Self-regulation over the life course: Insights from genetics, cohort studies, and population registers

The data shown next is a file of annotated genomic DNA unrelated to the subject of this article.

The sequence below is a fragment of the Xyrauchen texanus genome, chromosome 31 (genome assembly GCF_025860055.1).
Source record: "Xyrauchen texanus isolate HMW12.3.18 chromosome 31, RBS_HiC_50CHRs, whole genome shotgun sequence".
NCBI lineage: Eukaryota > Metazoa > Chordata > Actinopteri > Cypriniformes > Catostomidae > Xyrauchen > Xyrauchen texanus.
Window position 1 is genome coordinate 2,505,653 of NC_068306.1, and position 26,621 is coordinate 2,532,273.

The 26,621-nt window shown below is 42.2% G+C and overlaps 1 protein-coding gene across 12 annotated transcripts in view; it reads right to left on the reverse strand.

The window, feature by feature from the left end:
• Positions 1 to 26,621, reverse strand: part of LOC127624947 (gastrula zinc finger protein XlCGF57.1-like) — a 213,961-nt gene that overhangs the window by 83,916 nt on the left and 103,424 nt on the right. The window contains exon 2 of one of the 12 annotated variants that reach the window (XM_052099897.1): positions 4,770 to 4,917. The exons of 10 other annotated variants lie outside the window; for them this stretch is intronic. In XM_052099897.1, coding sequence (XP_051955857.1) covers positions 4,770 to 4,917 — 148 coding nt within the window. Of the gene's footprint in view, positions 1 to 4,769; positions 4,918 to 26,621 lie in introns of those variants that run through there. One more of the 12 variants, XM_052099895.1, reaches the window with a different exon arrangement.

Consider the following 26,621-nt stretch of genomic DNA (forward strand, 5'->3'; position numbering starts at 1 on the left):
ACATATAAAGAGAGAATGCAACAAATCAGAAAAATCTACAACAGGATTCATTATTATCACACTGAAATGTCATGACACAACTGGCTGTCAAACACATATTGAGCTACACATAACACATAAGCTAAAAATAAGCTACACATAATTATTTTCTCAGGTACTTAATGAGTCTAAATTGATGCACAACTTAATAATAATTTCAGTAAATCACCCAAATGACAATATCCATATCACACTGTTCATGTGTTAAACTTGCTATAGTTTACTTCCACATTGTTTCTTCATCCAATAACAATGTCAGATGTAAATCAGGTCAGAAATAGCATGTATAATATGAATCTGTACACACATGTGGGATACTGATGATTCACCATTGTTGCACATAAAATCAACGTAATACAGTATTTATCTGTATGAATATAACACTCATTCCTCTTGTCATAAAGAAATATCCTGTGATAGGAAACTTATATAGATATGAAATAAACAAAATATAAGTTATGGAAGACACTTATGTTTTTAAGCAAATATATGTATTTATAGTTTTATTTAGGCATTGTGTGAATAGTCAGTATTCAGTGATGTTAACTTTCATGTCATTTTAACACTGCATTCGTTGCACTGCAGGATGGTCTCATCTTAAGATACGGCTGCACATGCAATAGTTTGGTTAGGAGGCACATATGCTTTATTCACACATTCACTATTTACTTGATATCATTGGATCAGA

The ability to regulate one’s own emotions, thoughts, and behaviors is of paramount importance to health. Dr. Richmond-Rakerd will present her program of research on self-regulation and its mental-health outcomes, including substance abuse, antisocial behavior, and suicide and self-harm. Leveraging genetically-informative, longitudinal, and nationwide-register data from five countries, she will (1) demonstrate the value of causally- and developmentally-informative methods for advancing the prevention, early identification, and treatment of self-regulation difficulties; and (2) characterize the implications of self-regulation for health disparities, social inequalities, and population wellbeing. Dr. Richmond-Rakerd will then present her big-picture vision for her future research, including her plans to investigate self-regulation as a key contributor to the aging process. She will also identify opportunities to involve students in the work.